Two days after a state legislative panel gutted a bill allowing breweries to ramp up beer production while still charging for drinks in their taprooms, the Senate restored the original proposal while making concessions to Montana’s tavern owners and distribution companies.
As originally written, House Bill 541 sought to raise that annual production cap from 10,000 barrels per year to 60,000 barrels per year. The bill easily passed the House, but the Senate business committee amended the legislation Tuesday to cut the cap down to 12,000 barrels.
Under current law, exceeding that cap means that breweries in Montana can’t sell beer on their premises. Missoula-based Big Sky Brewing Co., for instance, can only offer free samples in its taproom.
Speaking on the Senate floor during the chamber’s debate on the bill, Sen. Fred Thomas, R-Stevensville, offered an amendment to House Bill 541 to restore the original 60,000-barrel limit in the bill, while limiting breweries to three locations in the state and limiting annual on-premise consumption to 2,000 barrels per year.
Thomas said the compromise amendment was hashed out between representatives from the state’s brewery, tavern owners and distribution company trade groups earlier in the day. The bill had originally been opposed by the Montana Tavern Owners Association while the state’s breweries supported it.
One of two lawmakers to argue against the amendment, Sen. Dee Brown, R-Hungry Horse, criticized what she called a “back-room deal” to develop the new language. Brown was one of the committee members who pushed the removal of the 60,000-barrel cap.
“One-tenth of the committee was in the back-room deal today, and I resent that,” Brown said. “... If we are going to do anything, let’s have it out in the public eye.”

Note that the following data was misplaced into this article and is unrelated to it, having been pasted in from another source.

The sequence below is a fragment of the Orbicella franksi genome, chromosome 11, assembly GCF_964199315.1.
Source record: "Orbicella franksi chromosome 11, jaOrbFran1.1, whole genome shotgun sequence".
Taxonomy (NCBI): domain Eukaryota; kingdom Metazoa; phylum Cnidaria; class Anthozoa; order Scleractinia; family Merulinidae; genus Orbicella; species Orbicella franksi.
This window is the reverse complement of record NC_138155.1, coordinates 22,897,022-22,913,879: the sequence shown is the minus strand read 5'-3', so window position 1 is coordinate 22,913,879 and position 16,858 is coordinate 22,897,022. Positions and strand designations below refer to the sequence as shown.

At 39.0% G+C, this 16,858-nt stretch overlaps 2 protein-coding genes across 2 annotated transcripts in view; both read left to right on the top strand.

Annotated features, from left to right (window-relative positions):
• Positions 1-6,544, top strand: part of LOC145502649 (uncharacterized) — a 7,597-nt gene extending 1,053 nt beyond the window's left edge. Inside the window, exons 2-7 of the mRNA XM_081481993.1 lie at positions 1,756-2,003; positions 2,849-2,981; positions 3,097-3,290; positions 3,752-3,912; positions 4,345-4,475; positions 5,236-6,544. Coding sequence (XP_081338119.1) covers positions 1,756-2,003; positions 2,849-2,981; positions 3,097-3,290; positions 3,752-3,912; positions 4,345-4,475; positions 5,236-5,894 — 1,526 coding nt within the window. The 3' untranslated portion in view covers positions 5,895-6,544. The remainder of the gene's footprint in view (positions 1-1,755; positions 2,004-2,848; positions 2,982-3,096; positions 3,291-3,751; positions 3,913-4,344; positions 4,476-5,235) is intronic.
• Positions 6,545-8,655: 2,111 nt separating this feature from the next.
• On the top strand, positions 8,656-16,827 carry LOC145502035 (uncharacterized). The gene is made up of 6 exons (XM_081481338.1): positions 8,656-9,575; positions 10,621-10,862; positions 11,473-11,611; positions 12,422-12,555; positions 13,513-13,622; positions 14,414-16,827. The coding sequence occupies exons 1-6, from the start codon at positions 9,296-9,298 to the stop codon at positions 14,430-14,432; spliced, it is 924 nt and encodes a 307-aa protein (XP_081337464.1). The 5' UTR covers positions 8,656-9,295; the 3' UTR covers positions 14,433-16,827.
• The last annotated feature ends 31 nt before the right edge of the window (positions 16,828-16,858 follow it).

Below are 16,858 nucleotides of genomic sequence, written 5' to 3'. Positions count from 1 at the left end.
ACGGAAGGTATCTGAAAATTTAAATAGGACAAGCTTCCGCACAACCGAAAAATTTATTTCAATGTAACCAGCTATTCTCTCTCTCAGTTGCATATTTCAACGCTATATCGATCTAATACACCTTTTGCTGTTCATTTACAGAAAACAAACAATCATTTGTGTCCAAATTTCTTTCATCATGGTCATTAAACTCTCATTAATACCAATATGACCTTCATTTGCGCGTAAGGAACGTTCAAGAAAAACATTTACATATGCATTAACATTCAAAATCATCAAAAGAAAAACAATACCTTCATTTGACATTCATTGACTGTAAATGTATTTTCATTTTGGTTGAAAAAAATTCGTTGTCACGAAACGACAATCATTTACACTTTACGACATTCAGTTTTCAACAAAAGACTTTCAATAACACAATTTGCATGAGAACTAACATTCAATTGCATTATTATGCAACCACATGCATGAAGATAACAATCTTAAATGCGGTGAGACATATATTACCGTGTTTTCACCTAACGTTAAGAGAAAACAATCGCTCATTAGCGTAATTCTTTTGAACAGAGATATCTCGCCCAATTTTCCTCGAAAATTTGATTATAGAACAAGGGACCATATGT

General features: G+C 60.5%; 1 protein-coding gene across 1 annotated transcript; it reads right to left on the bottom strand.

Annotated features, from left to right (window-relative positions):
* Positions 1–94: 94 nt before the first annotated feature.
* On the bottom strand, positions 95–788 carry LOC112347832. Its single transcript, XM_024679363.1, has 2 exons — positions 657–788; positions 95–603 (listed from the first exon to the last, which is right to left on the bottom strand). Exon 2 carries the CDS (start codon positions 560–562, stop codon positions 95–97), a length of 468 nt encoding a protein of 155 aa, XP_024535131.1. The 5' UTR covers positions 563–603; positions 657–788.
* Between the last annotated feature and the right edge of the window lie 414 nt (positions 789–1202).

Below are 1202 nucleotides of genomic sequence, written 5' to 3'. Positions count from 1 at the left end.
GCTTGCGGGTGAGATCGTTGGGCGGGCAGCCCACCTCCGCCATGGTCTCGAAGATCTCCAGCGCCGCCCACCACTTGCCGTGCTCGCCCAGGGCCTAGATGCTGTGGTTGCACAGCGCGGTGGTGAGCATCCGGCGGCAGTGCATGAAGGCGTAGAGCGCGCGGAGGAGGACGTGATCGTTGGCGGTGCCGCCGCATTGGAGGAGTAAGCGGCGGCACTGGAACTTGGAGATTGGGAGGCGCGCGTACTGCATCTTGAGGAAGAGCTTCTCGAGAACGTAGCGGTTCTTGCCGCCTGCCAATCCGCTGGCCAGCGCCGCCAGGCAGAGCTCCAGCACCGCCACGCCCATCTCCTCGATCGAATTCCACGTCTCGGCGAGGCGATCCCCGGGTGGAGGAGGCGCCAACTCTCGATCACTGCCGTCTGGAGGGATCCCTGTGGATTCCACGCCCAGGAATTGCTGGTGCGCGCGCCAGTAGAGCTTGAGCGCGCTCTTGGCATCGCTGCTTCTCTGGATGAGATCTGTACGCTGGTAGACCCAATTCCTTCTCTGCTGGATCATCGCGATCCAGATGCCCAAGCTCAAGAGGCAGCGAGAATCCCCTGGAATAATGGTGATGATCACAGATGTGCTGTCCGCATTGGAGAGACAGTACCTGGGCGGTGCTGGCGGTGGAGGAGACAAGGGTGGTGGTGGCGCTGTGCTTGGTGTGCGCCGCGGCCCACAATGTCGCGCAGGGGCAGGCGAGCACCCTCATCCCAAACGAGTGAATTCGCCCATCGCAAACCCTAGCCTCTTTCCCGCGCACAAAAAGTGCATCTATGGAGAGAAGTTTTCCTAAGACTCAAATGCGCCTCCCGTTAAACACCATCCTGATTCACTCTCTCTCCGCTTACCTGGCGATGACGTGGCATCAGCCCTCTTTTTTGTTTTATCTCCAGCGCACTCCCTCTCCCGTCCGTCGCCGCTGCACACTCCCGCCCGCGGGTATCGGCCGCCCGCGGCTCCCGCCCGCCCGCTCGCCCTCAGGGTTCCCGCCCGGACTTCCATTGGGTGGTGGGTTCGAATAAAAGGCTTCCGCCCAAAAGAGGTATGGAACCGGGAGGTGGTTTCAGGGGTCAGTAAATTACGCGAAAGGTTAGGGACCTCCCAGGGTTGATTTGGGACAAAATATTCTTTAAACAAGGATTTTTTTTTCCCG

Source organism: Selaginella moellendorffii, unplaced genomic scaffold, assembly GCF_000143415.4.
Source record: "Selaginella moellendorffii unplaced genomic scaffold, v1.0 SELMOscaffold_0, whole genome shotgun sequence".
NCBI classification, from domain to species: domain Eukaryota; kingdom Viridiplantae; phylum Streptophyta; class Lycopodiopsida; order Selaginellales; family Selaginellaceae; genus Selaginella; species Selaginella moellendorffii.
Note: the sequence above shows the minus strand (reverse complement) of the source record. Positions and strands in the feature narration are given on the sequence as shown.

Sen. Ed Buttrey, R-Stevensville, also opposed the amendment, and noted that Montana’s breweries are already unlimited in the quantity of beer they can produce. The production cap only applies to the amount of beer they can produce while still being considered a “small brewery” under state law.
Those breweries are eligible for special alcohol permits allowing them to sell up to three pints of beer per customer, per day, with limited hours of operation.
Thomas’s amendment further limits those on-premise sales to 2,000 barrels each year — the equivalent of 453 customers drinking the three-pint maximum every day of the year.
The legislation, sponsored by Rep. Adam Hertz, R-Missoula, would also raise the per-barrel tax imposed on breweries that produce between 10,000 and 20,000 barrels per year, from $3.30 to $4.30 per barrel.
The Senate passed the committee, 31-19, before giving the legislation preliminary approval on a 42-8 vote. If the amended bill passes a final Senate vote Friday, it will head to a conference committee, where members of both chambers will need to agree on a final version.
Reporter Sam Wilson can be reached at 758-4407 or by email at email@example.com.